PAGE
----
The research conducted in the section for protein science explores the relationship between the three dimensional structure of the studied macromolecules (proteins and nucleic acids) and their function. For determination of atomic models, we primarily use cryo-electron microscopy and x-ray crystallography supplemented with small angle X-ray scattering. Mass spectrometry is extensively used to for identification of proteins and functional/structural characterization of proteins. Mass spectrometry is also used for biomarker analysis in models of human disease including metabolic, neurodegenerative and inflammatory diseases.
The research of the section involves a broad selection of biological subjects. Examples of topics studied are protein-nucleic acid interaction, cable bacteria, immune system receptors and antibodies, fibrillating proteins, proteolytic enzymes, the extracellular matrix, assembly of cilia, microbial resistance and defense mechanisms, and transmembrane transport of fatty acids, hormones and sugars.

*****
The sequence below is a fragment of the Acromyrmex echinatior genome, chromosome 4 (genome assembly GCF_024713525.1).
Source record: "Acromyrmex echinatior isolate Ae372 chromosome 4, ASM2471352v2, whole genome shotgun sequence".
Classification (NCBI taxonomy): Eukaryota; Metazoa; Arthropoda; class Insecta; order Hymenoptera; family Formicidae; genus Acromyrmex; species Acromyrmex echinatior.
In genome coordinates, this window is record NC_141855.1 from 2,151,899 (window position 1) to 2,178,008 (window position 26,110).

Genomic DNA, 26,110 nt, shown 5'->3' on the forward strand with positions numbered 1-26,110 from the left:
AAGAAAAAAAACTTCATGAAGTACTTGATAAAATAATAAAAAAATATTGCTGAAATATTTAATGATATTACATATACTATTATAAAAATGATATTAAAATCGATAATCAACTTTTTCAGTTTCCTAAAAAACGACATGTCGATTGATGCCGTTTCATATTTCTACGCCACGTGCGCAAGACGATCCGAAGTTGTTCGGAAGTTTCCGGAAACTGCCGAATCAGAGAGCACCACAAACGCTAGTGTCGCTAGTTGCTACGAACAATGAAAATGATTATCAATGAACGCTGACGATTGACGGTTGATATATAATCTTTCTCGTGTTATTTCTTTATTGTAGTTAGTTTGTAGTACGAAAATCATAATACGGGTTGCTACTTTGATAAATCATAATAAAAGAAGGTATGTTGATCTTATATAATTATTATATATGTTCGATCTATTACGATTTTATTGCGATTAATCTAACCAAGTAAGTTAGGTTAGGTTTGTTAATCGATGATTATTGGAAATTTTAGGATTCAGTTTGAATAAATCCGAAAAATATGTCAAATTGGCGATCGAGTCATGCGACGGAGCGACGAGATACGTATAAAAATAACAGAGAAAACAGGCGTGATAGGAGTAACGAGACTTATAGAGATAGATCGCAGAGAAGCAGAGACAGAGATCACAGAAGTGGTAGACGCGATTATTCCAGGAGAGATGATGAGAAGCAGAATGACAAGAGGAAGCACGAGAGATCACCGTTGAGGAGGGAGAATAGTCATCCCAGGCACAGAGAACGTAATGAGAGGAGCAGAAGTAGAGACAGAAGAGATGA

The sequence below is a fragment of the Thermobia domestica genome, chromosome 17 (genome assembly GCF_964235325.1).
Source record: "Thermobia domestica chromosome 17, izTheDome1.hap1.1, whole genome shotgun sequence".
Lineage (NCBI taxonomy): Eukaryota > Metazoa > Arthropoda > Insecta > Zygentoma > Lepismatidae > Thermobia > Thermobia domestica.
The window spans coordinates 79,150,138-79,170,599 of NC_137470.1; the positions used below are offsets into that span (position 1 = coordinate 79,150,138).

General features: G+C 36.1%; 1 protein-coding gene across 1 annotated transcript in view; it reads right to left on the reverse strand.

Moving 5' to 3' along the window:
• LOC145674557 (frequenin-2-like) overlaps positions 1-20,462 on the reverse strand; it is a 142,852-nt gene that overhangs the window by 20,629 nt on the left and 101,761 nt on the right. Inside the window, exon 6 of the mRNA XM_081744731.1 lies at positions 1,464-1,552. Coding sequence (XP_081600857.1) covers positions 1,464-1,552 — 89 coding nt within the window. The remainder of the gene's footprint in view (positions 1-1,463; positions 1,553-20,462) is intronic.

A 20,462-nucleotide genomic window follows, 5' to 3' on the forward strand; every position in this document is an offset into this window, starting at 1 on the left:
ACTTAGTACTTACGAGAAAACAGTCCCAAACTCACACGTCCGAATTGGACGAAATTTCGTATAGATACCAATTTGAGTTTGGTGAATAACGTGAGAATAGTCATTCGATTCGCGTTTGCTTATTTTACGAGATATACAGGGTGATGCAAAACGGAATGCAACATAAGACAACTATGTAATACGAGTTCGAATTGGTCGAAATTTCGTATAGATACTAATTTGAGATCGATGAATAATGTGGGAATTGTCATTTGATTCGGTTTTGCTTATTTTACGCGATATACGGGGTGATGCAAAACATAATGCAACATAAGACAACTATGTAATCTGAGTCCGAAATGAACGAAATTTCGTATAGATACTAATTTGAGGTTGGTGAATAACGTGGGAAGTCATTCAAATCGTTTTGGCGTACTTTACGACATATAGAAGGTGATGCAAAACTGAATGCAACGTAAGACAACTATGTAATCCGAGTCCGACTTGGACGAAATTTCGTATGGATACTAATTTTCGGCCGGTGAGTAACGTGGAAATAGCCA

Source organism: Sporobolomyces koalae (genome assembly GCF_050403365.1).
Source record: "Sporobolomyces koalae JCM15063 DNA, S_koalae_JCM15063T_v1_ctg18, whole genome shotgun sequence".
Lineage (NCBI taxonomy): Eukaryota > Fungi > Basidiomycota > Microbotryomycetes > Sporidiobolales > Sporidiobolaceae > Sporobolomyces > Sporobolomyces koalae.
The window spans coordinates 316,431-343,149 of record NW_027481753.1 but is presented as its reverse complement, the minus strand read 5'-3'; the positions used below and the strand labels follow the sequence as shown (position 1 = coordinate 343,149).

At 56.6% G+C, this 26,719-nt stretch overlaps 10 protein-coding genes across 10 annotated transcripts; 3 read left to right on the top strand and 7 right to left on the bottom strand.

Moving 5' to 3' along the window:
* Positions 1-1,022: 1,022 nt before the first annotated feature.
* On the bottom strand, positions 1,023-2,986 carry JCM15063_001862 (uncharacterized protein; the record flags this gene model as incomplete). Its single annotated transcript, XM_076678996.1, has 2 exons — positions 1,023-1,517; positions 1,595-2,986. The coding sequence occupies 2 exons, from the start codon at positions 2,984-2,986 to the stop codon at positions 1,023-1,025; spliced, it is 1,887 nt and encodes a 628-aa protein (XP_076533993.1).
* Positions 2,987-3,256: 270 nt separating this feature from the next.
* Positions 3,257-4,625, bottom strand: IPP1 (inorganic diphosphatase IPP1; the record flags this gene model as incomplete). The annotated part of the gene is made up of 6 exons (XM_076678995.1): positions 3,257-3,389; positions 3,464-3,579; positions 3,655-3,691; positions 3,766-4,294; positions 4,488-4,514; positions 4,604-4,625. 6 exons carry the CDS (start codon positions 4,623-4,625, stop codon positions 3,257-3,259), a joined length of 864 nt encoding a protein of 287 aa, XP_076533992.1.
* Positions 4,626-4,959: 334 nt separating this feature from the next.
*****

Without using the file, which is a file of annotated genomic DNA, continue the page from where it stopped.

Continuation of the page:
The research in the section also encompass various functional studies complementing the structural studies. This involves e.g. biophysical methods for following protein folding and aggregation, enzymatic reactions and quantification of protein-ligand interactions. Examples of cell based studies conducted in the section are characterization of receptor-ligand interactions and the relationship between the genome and phenotype.
The research is primarily basic science with a wide scope, but some of the results are also used for development of novel drugs. The section is also engaged in contract research with pharmaceutical and biotech companies.
Protein production and engineering